The true climate change impacts of producing battery-grade graphite can be as much as 10 times higher than published values, depending on the energy and material inputs, a new report by environmental consultancy and software provider Minviro states.
The report is described as a Life Cycle Assessment (LCA), whose goal is to show the quantifiable impact of producing critical metals and minerals.
According to Minviro, most published LCA studies for graphite production do not sufficiently represent the sizable contribution of different electricity scenarios to the overall impact of operations.
“Producing anode grade graphite for lithium-ion batteries (LIBs) is energy-intensive. Existing graphite supply chains often situate energy-demanding process stages in regions with low-cost energy, such as Inner Mongolia where the grid is dominated by coal and therefore has a high climate change impact per kWh,” the report reads.
Li-ion batteries require 10-15 times more graphite than lithium
In the firm’s view, calculating the climate change impacts of graphite production has become relevant as EV sales soar worldwide, as around 96% of all anodes in LIBs contain natural and/or synthetic graphite as their primary material with each LIB requiring 10-15 times more graphite than lithium.
“Around 75,000 tonnes of graphite is required to create 1 million EVs, meaning that 900,000 tonnes will be required to meet the 12 million EVs that will be produced by 2025,” the document states.
But research has shown that natural graphite mining can cause dust emissions, and the purification of battery-grade anode products requires high quantities of reagents such as sodium hydroxide and hydrofluoric acid, which may be harmful to both human health and the environment.
Synthetic graphite production, on the other hand, is more energy-intensive, which has led operators to seek the cheapest power sources that tend to be coal dominant, generating a higher overall carbon footprint.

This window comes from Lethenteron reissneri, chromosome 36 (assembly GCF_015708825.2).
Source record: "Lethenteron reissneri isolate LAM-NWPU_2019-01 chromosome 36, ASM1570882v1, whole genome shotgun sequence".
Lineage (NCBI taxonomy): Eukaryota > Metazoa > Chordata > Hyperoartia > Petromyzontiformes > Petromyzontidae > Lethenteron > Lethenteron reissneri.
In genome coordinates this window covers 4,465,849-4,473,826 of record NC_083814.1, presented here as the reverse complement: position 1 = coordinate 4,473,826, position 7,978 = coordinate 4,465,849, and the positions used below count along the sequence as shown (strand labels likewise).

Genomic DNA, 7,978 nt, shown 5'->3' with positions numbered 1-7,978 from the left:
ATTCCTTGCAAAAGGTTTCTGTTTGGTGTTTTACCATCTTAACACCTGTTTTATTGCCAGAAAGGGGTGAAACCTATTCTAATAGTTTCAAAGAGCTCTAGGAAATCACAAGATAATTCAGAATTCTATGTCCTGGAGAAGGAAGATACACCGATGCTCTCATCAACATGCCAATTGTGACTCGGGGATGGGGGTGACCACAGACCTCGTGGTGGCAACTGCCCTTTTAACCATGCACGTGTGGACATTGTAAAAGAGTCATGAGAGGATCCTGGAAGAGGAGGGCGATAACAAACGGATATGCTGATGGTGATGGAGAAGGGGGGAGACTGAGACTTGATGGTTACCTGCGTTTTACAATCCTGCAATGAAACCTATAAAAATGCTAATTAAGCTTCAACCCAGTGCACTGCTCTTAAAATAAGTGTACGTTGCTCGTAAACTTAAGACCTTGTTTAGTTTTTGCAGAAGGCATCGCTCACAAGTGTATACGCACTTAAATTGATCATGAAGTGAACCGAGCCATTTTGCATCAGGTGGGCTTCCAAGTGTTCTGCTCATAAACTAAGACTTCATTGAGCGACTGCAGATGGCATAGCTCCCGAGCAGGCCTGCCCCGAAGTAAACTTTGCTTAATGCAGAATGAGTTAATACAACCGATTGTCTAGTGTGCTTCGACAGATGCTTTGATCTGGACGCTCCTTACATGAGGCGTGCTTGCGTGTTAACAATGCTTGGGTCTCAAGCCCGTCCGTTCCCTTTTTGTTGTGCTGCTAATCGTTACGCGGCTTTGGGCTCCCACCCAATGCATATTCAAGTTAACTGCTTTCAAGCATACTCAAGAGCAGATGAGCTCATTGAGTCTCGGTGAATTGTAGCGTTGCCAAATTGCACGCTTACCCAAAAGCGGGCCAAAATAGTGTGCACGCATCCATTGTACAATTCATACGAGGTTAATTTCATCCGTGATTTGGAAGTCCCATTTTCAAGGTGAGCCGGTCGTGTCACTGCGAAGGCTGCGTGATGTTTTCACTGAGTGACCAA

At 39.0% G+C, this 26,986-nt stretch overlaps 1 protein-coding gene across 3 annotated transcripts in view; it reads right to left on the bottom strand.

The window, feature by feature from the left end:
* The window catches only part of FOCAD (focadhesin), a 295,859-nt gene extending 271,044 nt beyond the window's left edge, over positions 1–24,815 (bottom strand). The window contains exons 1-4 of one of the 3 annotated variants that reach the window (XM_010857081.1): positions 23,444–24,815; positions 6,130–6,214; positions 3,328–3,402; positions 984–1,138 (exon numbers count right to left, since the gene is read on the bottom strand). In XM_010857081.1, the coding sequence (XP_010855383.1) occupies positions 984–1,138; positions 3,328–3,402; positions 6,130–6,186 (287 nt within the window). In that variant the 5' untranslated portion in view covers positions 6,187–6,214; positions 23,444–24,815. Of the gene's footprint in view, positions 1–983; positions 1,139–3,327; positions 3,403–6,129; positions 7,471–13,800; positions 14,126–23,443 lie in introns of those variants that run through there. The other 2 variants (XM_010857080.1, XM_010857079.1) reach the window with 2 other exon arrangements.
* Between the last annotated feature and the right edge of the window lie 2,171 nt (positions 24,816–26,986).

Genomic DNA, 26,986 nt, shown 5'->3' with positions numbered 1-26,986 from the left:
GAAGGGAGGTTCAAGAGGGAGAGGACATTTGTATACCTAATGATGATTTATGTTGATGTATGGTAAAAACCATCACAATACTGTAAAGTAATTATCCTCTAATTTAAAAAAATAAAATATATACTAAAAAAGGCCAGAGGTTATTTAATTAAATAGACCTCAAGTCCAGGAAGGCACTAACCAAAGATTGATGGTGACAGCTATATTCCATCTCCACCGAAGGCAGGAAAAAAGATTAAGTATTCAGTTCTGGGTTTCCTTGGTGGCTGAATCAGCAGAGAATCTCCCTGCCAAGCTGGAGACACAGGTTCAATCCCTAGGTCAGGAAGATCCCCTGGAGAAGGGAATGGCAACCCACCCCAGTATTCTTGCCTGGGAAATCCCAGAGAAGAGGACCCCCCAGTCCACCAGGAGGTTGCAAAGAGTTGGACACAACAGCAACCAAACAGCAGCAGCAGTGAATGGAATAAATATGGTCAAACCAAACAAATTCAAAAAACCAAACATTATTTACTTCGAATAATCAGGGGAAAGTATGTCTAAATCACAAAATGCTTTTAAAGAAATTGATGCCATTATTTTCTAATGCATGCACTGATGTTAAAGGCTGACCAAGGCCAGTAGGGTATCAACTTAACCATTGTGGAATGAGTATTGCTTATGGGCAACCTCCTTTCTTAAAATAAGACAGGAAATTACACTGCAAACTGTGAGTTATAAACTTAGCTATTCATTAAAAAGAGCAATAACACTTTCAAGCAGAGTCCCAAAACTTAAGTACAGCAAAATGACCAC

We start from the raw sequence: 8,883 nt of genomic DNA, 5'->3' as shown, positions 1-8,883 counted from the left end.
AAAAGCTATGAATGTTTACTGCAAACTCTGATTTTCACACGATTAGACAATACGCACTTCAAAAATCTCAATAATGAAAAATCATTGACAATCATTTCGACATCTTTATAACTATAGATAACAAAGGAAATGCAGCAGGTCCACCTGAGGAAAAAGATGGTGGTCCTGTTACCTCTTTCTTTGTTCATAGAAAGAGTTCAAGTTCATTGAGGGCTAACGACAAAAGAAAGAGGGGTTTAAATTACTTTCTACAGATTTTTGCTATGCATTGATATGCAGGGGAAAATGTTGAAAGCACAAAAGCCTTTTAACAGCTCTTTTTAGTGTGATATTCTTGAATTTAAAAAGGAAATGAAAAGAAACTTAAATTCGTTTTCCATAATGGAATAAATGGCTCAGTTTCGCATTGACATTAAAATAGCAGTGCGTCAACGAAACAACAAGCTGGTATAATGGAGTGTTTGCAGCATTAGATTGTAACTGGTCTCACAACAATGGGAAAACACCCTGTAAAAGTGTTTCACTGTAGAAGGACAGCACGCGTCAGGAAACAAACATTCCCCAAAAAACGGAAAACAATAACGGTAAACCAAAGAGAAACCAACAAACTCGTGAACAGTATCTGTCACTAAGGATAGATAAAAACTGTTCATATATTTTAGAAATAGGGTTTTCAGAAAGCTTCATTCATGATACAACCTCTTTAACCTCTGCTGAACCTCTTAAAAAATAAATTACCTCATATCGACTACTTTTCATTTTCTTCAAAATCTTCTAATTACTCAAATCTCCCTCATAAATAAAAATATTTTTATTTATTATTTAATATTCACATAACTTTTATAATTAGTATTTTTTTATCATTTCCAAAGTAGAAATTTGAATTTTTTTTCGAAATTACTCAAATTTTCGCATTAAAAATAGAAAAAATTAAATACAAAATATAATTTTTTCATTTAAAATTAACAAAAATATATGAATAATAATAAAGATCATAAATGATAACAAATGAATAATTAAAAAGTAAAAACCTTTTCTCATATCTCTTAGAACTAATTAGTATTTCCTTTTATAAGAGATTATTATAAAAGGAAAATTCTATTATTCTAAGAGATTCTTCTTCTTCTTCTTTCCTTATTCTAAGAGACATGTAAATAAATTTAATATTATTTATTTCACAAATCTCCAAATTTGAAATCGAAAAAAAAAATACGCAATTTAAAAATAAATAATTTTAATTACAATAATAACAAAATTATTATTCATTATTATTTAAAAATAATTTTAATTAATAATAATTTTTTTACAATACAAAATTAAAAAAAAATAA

The actual numbers
Knowing the theory, Minviro’s experts conducted new life cycle impact assessments on data from natural and synthetic graphite anode producers in high-impact coal-based grid mix regions from existing supply chains.
The results were compared to representative academic natural and synthetic graphite values and the current best-fit data entry from a commercial LCA database for mixed natural/synthetic battery-grade graphite products.
The firm’s experts found that the calculated global warming potential (GWP) values for producing 1 kilogram of anode grade graphite in coal-based grid mixes, like Inner Mongolia, are ~800% and ~1,000% higher than the commercial database value for natural and synthetic routes, respectively.
Graph courtesy of Minviro.
They also noticed that mining, particularly open-pit, contributes less CO2 impact per kilogram of battery-grade graphite product compared to subsequent production stages, with the purification process taking the lion’s share of the energy consumed and, thus, the environmental impacts associated with natural anode-grade graphite production.
When it comes to synthetic graphite, most of the impacts are the result of the vast energy consumption during graphitization and roasting processes, in addition to embodied impacts associated with calcined petroleum coke production which is the synthetic graphite feedstock.
Yet, the CO2 impacts of synthetics vary depending on the grid mix, whereas a larger proportion of natural impacts can come from reagent and fuel use.
“This study clearly highlights that the values for GWP in the specified production routes for the existing graphite anode supply chain are much higher than previously published and assumed values from LCA databases and academic studies, underscoring the importance of accurate grid mix definition in final impact assessments,” the paper reads. “Both natural and synthetic graphite anode routes have huge energy considerations for different aspects of the production chain. With all other inputs identical, the localized environmental impact of electricity generation can cause significant variation between individual operations as a result.”
For Minviro, this state of affairs in which most of the global supply of graphite is produced in high-impact grid regions creates a challenging economic-environmental trade-off because even though battery-grade graphite producers benefit from operating in low-cost, fossil-dominated areas, their product will inevitably generate the highest environmental impacts which may not be acceptable for LIBs or EV customers.
Thus, the London-based consultancy presents the idea of switching production to regions with dominant renewable energy sources to reduce GWP related to electricity use, particularly for synthetic graphite.
“There are significant opportunities to reduce the environmental impact of anode production by utilizing low-carbon or renewable energy sources, exploring new production routes, minimizing waste products or identifying new material or reagent suppliers,” the report states. “Whilst companies strive for the cheapest production route, environmental standards especially relating to climate change will place value on low-impact materials and have tangible economic impacts in the coming years.”